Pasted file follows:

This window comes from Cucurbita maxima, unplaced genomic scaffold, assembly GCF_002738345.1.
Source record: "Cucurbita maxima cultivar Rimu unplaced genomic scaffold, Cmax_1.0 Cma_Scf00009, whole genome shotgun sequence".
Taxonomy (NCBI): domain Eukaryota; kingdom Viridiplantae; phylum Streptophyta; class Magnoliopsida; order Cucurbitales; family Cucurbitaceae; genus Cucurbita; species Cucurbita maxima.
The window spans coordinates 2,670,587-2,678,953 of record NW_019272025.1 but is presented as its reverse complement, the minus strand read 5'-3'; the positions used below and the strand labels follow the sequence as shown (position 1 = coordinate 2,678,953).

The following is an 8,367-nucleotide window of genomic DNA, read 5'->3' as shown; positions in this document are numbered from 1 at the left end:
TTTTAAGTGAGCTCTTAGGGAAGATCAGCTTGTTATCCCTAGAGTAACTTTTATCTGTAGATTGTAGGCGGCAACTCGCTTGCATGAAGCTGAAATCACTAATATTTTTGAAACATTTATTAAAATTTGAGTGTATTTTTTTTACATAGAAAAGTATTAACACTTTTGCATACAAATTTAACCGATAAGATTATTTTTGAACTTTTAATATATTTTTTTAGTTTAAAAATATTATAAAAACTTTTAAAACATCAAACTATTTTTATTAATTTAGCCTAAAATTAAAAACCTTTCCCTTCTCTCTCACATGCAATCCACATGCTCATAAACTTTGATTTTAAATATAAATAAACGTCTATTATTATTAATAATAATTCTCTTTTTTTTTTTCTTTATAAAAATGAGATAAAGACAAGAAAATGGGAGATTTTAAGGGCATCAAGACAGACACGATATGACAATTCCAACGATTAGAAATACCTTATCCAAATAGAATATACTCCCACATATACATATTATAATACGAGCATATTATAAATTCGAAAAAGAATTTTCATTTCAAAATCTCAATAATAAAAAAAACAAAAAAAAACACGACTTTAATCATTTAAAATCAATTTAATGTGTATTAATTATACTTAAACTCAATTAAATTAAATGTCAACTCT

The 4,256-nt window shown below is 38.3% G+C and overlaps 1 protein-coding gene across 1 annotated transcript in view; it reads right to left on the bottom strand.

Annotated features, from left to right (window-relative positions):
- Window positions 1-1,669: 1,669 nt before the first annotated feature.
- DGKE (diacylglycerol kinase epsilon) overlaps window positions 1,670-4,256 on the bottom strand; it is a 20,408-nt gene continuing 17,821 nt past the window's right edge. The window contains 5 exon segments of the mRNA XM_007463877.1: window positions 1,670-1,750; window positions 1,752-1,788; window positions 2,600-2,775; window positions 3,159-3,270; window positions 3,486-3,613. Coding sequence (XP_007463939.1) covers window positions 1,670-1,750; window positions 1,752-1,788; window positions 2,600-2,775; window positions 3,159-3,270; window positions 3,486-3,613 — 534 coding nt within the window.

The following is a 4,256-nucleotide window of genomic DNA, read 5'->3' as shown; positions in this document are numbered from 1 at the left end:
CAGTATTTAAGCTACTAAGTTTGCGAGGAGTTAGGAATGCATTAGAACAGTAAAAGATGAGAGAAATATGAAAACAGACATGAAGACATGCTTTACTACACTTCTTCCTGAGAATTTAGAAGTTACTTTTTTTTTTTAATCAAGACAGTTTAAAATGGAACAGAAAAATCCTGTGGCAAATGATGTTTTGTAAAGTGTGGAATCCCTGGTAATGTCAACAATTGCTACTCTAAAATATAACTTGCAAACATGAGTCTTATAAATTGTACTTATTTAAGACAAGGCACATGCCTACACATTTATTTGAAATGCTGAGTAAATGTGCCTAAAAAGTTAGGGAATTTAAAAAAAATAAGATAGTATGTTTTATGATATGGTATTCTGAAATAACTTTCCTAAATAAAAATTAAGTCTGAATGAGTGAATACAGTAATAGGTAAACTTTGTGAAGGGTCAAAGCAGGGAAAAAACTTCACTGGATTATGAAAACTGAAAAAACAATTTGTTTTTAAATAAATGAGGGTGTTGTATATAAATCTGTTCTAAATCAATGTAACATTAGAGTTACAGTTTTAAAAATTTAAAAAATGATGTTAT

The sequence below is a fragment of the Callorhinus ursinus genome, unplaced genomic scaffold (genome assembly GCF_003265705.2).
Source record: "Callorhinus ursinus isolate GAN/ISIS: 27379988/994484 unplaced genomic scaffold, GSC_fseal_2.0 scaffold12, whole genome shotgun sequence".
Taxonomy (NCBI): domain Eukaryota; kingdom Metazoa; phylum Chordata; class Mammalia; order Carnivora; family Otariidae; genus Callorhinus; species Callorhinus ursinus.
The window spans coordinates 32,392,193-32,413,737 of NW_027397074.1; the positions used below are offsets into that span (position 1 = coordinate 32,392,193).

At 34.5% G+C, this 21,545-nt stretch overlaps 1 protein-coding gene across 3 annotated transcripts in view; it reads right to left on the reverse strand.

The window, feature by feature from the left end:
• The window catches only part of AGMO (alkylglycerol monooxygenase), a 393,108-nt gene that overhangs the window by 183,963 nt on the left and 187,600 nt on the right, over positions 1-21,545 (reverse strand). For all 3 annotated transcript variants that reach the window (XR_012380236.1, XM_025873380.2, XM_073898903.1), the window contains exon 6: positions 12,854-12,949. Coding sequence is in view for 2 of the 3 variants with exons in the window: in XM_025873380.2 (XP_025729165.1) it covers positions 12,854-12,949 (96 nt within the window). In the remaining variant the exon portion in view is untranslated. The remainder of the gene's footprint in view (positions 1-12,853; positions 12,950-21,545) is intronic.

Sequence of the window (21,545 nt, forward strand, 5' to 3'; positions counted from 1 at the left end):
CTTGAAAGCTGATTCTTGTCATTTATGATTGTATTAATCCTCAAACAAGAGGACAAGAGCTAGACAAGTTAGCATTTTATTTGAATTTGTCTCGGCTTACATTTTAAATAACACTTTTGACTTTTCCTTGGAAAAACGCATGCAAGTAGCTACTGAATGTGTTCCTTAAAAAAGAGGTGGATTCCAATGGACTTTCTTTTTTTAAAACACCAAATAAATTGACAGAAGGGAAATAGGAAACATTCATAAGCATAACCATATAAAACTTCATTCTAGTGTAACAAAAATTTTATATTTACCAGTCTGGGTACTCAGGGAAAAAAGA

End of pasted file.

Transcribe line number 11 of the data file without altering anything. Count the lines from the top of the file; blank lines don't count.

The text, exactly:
The following is a 4,256-nucleotide window of genomic DNA, read 5'->3' as shown; positions in this document are numbered from 1 at the left end: